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Shelby County Has a Plan, But No Start Date, for Rebooting Local Economy



Shelby County leaders agree that easing local stay-at-home restrictions requires unified action. On Monday, they rolled out a collective plan for reopening businesses during the ongoing coronavirus pandemic.

The county mayor and all seven municipal mayors unveiled the “Back to Business” framework, designed to phase back in economic activity without undermining efforts to curb the spread of COVID infections.

The framework doesn't have a start date. But it comes as rural areas of the state reopen restaurants and retail establishments with the blessing of Gov. Bill Lee.

Shelby County officials say the time is not yet right for openings here.

“As we move forward, I want to stress that our approach will be data driven and not date driven,” said Memphis Mayor Jim Strickland at the briefing surrounded by County Mayor Lee Harris, as well as leaders from Arlington, Bartlett, Collierville, Germantown, Lakeland and Millington.

“We will not advance from one phase to the next until all the data points are telling us—and the doctors verify—that it’s safe for us to do so,” Strickland added.


Phase one, for example, could start after a two-week decline in the growth rate of cases.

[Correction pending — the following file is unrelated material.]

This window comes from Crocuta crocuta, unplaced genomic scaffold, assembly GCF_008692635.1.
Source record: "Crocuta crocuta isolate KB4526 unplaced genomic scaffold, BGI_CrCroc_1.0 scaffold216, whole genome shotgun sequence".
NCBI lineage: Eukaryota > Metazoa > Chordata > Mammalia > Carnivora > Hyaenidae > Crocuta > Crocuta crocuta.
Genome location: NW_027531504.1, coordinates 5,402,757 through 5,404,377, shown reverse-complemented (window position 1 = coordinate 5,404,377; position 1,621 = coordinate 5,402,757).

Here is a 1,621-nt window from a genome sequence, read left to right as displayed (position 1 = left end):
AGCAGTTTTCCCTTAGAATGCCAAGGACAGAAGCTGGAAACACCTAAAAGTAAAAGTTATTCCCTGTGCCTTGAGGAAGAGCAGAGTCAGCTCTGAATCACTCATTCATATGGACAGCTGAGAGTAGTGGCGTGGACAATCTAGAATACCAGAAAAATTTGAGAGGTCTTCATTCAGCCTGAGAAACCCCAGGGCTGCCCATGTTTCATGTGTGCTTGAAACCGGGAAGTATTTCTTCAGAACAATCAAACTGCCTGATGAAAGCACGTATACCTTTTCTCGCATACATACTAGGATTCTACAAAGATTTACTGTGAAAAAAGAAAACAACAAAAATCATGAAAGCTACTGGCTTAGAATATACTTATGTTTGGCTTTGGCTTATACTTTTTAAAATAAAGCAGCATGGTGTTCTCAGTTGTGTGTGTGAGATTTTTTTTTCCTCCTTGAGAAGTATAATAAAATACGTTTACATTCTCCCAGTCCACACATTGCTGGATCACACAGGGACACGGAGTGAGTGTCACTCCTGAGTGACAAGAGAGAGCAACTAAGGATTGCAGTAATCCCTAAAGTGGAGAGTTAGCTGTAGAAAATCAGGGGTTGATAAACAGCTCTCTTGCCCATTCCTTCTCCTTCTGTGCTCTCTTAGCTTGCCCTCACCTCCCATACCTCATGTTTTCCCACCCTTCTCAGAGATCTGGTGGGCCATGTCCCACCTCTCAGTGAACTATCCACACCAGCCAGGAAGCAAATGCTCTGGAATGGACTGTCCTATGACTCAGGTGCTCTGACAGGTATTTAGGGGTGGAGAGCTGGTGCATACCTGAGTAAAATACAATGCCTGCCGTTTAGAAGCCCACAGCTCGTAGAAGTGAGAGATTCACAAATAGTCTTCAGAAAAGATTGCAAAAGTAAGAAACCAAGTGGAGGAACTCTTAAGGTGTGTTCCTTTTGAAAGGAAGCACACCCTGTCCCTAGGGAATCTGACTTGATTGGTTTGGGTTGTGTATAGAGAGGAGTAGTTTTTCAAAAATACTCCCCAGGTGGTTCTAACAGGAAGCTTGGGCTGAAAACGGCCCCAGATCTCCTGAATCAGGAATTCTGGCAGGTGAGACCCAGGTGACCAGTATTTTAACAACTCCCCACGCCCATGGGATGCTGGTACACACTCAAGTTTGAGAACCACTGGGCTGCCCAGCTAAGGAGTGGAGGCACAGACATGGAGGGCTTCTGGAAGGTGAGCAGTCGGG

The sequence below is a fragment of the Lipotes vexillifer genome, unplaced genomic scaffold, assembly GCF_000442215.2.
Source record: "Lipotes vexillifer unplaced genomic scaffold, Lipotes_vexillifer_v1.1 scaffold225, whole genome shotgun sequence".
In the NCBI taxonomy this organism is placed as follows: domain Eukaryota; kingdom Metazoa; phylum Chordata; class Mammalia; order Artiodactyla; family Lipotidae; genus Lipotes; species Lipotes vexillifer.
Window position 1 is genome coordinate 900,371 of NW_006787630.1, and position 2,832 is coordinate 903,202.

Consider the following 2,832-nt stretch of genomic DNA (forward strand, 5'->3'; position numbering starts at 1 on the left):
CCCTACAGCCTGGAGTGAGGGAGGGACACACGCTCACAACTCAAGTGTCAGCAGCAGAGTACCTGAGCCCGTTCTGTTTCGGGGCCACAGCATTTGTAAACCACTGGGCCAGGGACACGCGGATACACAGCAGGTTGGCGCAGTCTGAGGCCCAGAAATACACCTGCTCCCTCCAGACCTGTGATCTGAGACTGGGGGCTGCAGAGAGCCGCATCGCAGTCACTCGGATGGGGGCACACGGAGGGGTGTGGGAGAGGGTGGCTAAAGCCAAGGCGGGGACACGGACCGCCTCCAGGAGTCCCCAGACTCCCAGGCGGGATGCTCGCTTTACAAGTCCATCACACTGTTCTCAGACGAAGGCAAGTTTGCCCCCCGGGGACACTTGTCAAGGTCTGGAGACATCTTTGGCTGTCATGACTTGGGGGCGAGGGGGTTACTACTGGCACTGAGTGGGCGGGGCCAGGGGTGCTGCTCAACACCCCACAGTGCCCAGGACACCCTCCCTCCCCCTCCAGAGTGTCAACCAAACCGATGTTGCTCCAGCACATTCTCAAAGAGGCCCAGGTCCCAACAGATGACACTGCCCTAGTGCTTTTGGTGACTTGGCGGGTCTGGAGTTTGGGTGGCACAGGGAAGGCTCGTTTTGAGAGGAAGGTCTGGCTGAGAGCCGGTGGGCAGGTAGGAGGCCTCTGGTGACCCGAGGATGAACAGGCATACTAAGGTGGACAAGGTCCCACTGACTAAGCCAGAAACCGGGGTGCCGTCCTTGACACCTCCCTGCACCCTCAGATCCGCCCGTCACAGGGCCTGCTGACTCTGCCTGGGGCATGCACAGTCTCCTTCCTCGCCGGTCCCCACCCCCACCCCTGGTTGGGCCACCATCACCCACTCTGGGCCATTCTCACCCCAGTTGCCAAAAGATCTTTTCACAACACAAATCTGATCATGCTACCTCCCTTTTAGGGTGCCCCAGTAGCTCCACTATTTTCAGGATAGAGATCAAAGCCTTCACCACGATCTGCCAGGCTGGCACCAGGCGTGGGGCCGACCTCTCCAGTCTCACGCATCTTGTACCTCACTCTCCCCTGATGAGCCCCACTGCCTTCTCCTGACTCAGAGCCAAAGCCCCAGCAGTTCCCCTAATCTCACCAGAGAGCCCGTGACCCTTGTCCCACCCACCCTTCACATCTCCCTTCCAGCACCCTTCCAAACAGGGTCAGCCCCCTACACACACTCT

If that happens, restaurant and retail establishments could open with restrictions on occupancy (50 percent capacity) and enhanced social distancing measures. Employees will be required to wear masks.  

Hospitals could also reinstate elective surgeries. Gyms and libraries could open back up at 25 percent capacity. 

A recent 10-day downward trend in the Covid infection rate offered some hope for a future reopening, but a spike in cases over the past few days have given the Shelby County Health Department reason to proceed with caution.

“We’re looking more closely at the data,” said director Alisia Haushalter, while adding that the numbers likely stem from expanded testing for targeted populations such as at nursing homes and correctional facilities. 

Several other factors will influence the decision to reopen, including the number of hospitalizations and the Health Department's capacity to contact trace the spread of the virus.

The county also has yet to reach a stated goal of testing 2,000 individuals per day. 

“The other thing that’s really critical in our community is to get adequate [testing] representation from the diversity of our community, that’s both geographically and demographically,” Haushalter said.

New testing sites, she said, are planned for Bartlett and South Memphis.

Shelby County’s seven municipalities essentially issued simultaneous stay-at-home orders in late March. At the time, Mayor Lee Harris said the effort had to be collaborative so people wouldn’t travel to areas where restaurants and stores were still open.

Local officials also say they are monitoring neighboring counties, where loosening restrictions could have a negative impact on Shelby County.